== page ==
Say Goodbye to WhatsApp, Download Signal Messenger
Weighing the various options
When the founders of WhatsApp, Jan Koum and Brian Acton parted ways with Mark Zuckerberg, the writing was on the wall. Mark Zuckerberg has the instincts of a hacker and privacy has never been a concern of any import with Facebook. So, the recent public downgrading of WhatsApp and the resultant outcry comes as no surprise. While WhatsApp is clearly the largest player in the market, it is now time to seriously consider alternatives for users who are more privacy-minded.
The ultimatum resulted in a backlash against WhatsApp on social media, with many people looking for alternatives to the popular instant messaging app.
Facebook backtracked and has assured that the change only applies to business messaging on WhatsApp, but this hasn’t stopped people from checking out other platforms and more carefully scrutinising the data that Facebook collects through WhatsApp.
Telegram is a popular choice as a WhatsApp alternative due to its rich feature set. Its claims that it is more secure than WhatsApp has also helped drive adoption.
Signal is another alternative that has received a lot of attention after being endorsed by Elon Musk and Edward Snowden.
However, Telegram and Signal are not the only instant messaging apps that offer an alternative to WhatsApp’s dominance.
WeChat, Viber, Kik, Line, and even Google Hangouts or Microsoft’s Skype are options for people who want to use a messaging service outside of the Facebook ecosystem.
This comparison will focus on messaging apps that can be used as a drop-in replacement for WhatsApp and offer equivalent or better security and privacy features.
For that reason we will not be looking at NO PRIVACY ORIENTED Apps like WeChat, Viber, Kik, Line, Hangouts, or Skype as they either do not offer end-to-end encryption or they gather even more of your personal data than WhatsApp does (based on Apple’s App Store privacy labels).
Security vs privacy
WhatsApp offers exemplary security, including:
- End-to-end encryption by default using the Signal Protocol — the same encryption scheme as Signal.
- Only holding encrypted messages for as long as it takes to deliver them, then deleting the messages from their servers.
WhatsApp’s main weakness security-wise is the way it handles cloud backups for your messages. If you choose to enable cloud backups, your messages are either stored on Google’s servers (on Android), or Apple’s (on iPhone) and you rely on whatever encryption they use.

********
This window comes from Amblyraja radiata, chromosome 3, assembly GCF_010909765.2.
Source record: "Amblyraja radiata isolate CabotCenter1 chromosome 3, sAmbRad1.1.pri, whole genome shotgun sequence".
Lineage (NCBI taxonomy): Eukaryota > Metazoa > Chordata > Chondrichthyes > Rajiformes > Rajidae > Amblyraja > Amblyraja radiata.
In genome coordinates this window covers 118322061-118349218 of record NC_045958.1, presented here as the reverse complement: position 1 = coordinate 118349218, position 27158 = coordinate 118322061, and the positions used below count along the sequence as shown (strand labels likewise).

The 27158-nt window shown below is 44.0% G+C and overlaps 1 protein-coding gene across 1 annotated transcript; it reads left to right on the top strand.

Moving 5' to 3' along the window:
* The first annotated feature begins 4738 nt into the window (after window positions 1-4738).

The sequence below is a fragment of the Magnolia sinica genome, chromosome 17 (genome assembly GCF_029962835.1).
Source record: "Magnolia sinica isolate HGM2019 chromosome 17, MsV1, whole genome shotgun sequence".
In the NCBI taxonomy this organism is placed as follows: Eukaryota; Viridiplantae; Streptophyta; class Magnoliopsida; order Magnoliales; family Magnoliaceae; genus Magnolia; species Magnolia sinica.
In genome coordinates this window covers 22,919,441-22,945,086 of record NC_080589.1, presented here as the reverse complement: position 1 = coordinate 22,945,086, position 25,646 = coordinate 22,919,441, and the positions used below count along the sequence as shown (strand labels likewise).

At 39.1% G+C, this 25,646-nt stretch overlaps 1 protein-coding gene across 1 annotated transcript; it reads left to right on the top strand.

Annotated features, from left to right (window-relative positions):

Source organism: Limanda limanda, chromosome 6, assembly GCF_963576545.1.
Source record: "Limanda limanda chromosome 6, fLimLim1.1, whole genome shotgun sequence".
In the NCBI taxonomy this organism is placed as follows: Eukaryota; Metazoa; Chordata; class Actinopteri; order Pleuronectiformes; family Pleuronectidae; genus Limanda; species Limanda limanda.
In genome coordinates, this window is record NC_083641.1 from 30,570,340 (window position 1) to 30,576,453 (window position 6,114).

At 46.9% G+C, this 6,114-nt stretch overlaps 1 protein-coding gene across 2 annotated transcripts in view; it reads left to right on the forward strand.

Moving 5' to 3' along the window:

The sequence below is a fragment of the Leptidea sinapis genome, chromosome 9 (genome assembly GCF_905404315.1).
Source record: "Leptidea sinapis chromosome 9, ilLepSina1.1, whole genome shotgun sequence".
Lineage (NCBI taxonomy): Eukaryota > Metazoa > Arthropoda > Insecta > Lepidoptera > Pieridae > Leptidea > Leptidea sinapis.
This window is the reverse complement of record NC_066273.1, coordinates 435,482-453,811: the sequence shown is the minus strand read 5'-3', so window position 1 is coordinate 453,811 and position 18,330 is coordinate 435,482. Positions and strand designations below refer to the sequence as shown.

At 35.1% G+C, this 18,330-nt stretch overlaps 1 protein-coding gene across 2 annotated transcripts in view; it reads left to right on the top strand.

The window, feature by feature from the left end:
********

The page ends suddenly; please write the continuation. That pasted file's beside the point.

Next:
Privacy-wise, WhatsApp is the weakest of the three apps compared in this article.
WhatsApp gathers much more personally-identifying information than Telegram and Signal. It is also part of the Facebook ecosystem and there are legitimate concerns over the amount of data that might be shared between WhatsApp and Facebook’s other services.
When it comes to security, Telegram takes an entirely different approach to WhatsApp and Signal:
- Chats are not end-to-end encrypted by default. Optional secret chats are available.
- Telegram has rolled its own encryption algorithm rather than using standard industry-recognised schemes. Information security professionals warn that this is dangerous as the protocol has not been vetted by people outside Telegram.
- Messages are stored on Telegram’s servers where you can access them via various client apps at the same time (e.g. smartphone, PC, tablet).
- You can choose not to expose your phone number in Telegram.
- Telegram notifies you when contacts sign up to the app. Signal does this too.
Messaging app feature comparison – WhatsApp vs Telegram vs Signal
Ignoring Facebook’s insatiable need for ever more user data for the moment, let’s focus on the key technical and design differences between WhatsApp, Telegram, and Signal:
|WhatsApp vs Telegram vs Signal
|Yes (Signal Protocol)
|Only in secret chats (MTProto)
|Yes (Signal Protocol)
|Max. 256 people
|Max. 200,000 people
|Max. 1,000 people
|Group voice calls
|Max. 8 people
|Thousands of people
|Max. 5 people now increased to 8
|Group video calls
|Max. 8 people
|Not yet available
|Max. 5 people
|Phone number only
|Phone number or username
|Phone number only
|Cloud storage / backups
|Backups to Google or Apple servers available
|Encrypted messages stored on Telegram servers. Telegram has keys to decrypt them.
|None / Manual backups only
Messaging app privacy labels in the Apple App Store
Apple recently rolled out App Privacy Labels on the App Store, requiring developers to disclose what information they are gathering about users and how they intend to use it.
According to these labels, WhatsApp collects a significant amount of data which may be linked to your identity.
The data it collects is divided into several categories: developer’s advertising or marketing, analytics, product personalisation, app functionality, and other purposes.
For advertising and marketing, WhatsApp only uses your device ID and advertising-related usage data.
Most of the data collected is used for analytics and app functionality, according to the list.
Data gathered for analytics includes: purchase history, approximate location, phone number, “other user content” (i.e. not messages, photos, videos, or audio data), user ID, device ID, product interaction usage data, advertising-related usage data, and various diagnostic data.
Telegram only uses the data it gathers for app functionality purposes, according to its App Privacy Labels.
Signal gathers no data that is used to personally identify you. While it uses your phone number, it is never linked to your identity.
The table below summarises the App Privacy Labels for WhatsApp, Telegram, and Signal. For the sake of simplicity, all data that is gathered to personally identify you is shown, regardless of how it is used.
|No data linked to your identity
|Other (not messages, photos, or audio data)